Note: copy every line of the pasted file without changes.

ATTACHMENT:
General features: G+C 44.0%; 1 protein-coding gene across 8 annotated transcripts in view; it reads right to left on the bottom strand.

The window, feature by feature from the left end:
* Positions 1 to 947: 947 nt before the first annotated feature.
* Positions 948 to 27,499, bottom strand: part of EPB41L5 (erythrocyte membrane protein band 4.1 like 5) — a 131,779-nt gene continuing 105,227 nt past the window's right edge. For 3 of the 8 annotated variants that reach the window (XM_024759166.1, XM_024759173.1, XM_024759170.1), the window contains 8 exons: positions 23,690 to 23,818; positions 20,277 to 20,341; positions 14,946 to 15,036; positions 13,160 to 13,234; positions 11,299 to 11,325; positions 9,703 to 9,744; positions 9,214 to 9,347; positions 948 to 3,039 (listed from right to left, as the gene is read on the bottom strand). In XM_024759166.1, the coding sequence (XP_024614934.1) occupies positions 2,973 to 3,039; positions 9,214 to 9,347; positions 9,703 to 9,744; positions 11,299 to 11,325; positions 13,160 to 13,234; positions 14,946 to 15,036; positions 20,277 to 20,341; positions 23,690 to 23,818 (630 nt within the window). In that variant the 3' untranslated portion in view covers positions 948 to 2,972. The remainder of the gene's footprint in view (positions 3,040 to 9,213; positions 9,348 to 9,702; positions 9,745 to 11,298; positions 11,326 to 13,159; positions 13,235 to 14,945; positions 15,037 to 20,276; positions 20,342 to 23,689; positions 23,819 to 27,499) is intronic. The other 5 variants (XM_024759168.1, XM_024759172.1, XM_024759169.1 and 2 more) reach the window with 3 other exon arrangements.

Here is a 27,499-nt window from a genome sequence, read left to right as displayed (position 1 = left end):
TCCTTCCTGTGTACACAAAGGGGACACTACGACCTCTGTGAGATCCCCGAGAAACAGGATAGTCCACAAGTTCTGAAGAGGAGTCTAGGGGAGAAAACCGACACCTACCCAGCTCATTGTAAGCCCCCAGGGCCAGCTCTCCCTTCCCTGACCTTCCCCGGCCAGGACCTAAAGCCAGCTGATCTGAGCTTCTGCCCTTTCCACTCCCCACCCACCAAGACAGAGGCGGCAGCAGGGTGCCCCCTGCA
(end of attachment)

General features: G+C 44.0%; 1 protein-coding gene across 8 annotated transcripts in view; it reads right to left on the bottom strand.

The window, feature by feature from the left end:
* Positions 1 to 947: 947 nt before the first annotated feature.
* Positions 948 to 27,499, bottom strand: part of EPB41L5 (erythrocyte membrane protein band 4.1 like 5) — a 131,779-nt gene continuing 105,227 nt past the window's right edge. For 3 of the 8 annotated variants that reach the window (XM_024759166.1, XM_024759173.1, XM_024759170.1), the window contains 8 exons: positions 23,690 to 23,818; positions 20,277 to 20,341; positions 14,946 to 15,036; positions 13,160 to 13,234; positions 11,299 to 11,325; positions 9,703 to 9,744; positions 9,214 to 9,347; positions 948 to 3,039 (listed from right to left, as the gene is read on the bottom strand). In XM_024759166.1, the coding sequence (XP_024614934.1) occupies positions 2,973 to 3,039; positions 9,214 to 9,347; positions 9,703 to 9,744; positions 11,299 to 11,325; positions 13,160 to 13,234; positions 14,946 to 15,036; positions 20,277 to 20,341; positions 23,690 to 23,818 (630 nt within the window). In that variant the 3' untranslated portion in view covers positions 948 to 2,972. The remainder of the gene's footprint in view (positions 3,040 to 9,213; positions 9,348 to 9,702; positions 9,745 to 11,298; positions 11,326 to 13,159; positions 13,235 to 14,945; positions 15,037 to 20,276; positions 20,342 to 23,689; positions 23,819 to 27,499) is intronic. The other 5 variants (XM_024759168.1, XM_024759172.1, XM_024759169.1 and 2 more) reach the window with 3 other exon arrangements.

Here is a 27,499-nt window from a genome sequence, read left to right as displayed (position 1 = left end):
TCCTTCCTGTGTACACAAAGGGGACACTACGACCTCTGTGAGATCCCCGAGAAACAGGATAGTCCACAAGTTCTGAAGAGGAGTCTAGGGGAGAAAACCGACACCTACCCAGCTCATTGTAAGCCCCCAGGGCCAGCTCTCCCTTCCCTGACCTTCCCCGGCCAGGACCTAAAGCCAGCTGATCTGAGCTTCTGCCCTTTCCACTCCCCACCCACCAAGACAGAGGCGGCAGCAGGGTGCCCCCTGCA